Volume 1: Neural Repair and Plasticity
Volume 2: Medical Neurorehabilitation

Editors and Authors: Michael E. Selzer, Stephanie Clarke, Leonardo G. Cohen, Gert Kwakkel, and Robert H. Miller
Publisher: Cambridge University Press – 1,351 pages (643 + 708)
Book Review by: Nano Khilnani

The repair and rehabilitation of nerves is a relatively recent, exciting, and very promising and rewarding area of medical research and practice. Part of the reason for this development is that life expectancies are growing, especially in the developed world, and medical science and discoveries have advanced rapidly in recent years, the editors write in their Preface to this book.

One hundred eight-nine specialists from 15 countries around the world – Argentina, Australia, Austria, Brazil, Canada, Denmark, France, Germany, Israel, Italy, the Netherlands, Spain, Switzerland, the United Kingdom, and the United States – wrote the 92 chapters of this two-volume work.

The medical and psychological specialization of these authors is quite diverse, ranging from the commonly-known traditional fields such as anatomy, neurology, occupational therapy, physical rehabilitation and sports medicine, to relatively newer areas of exploration such as: biomedical engineering, biophysics, brain repair, cell engineering, noninvasive brain stimulation, neuronal survival, regenerative biology, paralysis cures, sensory motor interaction, and stem cell research.

There being too many chapters to name here, we give you an overview of the contents of this book by listing the titles of its 14 sections here:

  1. Volume I: Neural Repair and Plasticity: 42 chapters
  2. Section 1. Neural Plasticity: Cellular and Molecular Mechanisms of Neural Plasticity
  3. Section 2. Functional Plasticity in the Central Nervous System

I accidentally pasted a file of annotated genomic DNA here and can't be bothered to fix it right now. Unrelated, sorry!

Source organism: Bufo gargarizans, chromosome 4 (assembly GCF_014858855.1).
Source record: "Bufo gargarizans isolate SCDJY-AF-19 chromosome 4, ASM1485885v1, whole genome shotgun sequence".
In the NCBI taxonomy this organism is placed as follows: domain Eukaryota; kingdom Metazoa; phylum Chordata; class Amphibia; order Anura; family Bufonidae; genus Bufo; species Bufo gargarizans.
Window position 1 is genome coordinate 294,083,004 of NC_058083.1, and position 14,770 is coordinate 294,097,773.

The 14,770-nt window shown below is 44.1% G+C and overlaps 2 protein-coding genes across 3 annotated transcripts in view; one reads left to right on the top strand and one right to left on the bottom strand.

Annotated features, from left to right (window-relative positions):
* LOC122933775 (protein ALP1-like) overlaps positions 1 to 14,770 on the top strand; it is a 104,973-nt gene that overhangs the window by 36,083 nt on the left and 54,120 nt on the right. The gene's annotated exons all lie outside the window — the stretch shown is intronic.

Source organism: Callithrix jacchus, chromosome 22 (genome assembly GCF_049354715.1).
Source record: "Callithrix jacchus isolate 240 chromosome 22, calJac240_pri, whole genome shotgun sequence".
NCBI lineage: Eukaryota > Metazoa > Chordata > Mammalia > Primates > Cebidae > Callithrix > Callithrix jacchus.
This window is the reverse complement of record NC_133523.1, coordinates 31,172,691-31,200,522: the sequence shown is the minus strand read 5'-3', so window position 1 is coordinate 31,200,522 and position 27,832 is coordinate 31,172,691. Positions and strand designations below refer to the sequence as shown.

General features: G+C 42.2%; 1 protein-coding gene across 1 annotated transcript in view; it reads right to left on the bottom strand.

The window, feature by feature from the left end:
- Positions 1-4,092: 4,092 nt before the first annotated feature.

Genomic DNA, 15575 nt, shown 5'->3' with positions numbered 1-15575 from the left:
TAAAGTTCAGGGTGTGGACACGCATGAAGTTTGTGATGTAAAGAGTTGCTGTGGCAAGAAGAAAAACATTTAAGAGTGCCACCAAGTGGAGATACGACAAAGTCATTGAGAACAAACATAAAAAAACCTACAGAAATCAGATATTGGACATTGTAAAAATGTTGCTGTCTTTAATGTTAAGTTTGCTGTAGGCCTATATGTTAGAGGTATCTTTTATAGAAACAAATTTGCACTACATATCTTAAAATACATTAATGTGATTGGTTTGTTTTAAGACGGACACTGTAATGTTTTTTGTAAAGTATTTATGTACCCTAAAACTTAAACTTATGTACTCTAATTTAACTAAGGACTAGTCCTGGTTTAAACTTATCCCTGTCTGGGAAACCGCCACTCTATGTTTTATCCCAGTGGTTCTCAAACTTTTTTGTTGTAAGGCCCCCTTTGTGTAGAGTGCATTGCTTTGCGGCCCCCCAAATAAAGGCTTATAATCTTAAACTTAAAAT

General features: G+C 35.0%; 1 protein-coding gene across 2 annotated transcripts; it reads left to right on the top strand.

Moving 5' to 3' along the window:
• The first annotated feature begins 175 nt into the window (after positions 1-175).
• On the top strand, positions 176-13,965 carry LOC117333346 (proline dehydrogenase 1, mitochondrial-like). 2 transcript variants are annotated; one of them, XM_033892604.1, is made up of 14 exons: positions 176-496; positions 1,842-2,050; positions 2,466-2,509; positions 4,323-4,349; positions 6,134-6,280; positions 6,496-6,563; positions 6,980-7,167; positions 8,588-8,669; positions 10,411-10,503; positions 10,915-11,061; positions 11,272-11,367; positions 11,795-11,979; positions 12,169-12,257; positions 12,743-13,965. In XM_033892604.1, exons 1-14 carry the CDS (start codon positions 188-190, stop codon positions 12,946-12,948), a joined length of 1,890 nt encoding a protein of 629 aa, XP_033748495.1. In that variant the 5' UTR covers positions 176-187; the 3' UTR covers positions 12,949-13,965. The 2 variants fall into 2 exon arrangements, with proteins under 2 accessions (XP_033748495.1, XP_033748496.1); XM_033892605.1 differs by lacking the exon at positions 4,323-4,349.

4. Section 3. Plasticity After Injury to the Central Nervous System
  5. Section 4. Neural Repair: Basic Cellular and Molecular Processes
  6. Section 5. Determinants of Regeneration in the Injured Nervous System
  7. Section 6. Promotion of regeneration in the Injured Nervous System
  8. Section 7. Translational Research: Application to Human Neural Injury
  1. Volume II: Medical Neurorehabilitation: 50 chapters
  2. Section 1. Technology of Neurorehabilitation: Outcome Measurement and Diagnostic Technology
  3. Section 2. Therapeutic Technology
  4. Section 3. Organization of Rehabilitation Services
  5. Section 4. Symptom-Specific Neurorehabilitation: Sensory and Motor Dysfunctions
  6. Section 5. Vegetative and Autonomic Dysfunctions
  7. Section 6. Cognitive Rehabilitation
  8. Section 7. Disease-Specific Neurorehabilitation Systems

This book can be used as a two-volume work, or as stand-alone single volumes. You do not need to first acquire the knowledge presented in the first volume in order to understand the contents of the second volume.

Volume I – Neural Repair and Plasticity – is important as a guide for you – the medical student, resident or established practitioner – when you are helping patients recover from neural injury. Most patients regain their functions only partially, the editors and authors point out. With seven sections on anatomical and physiological plasticity in the normal and injured system of nerves, this volume helps you understand: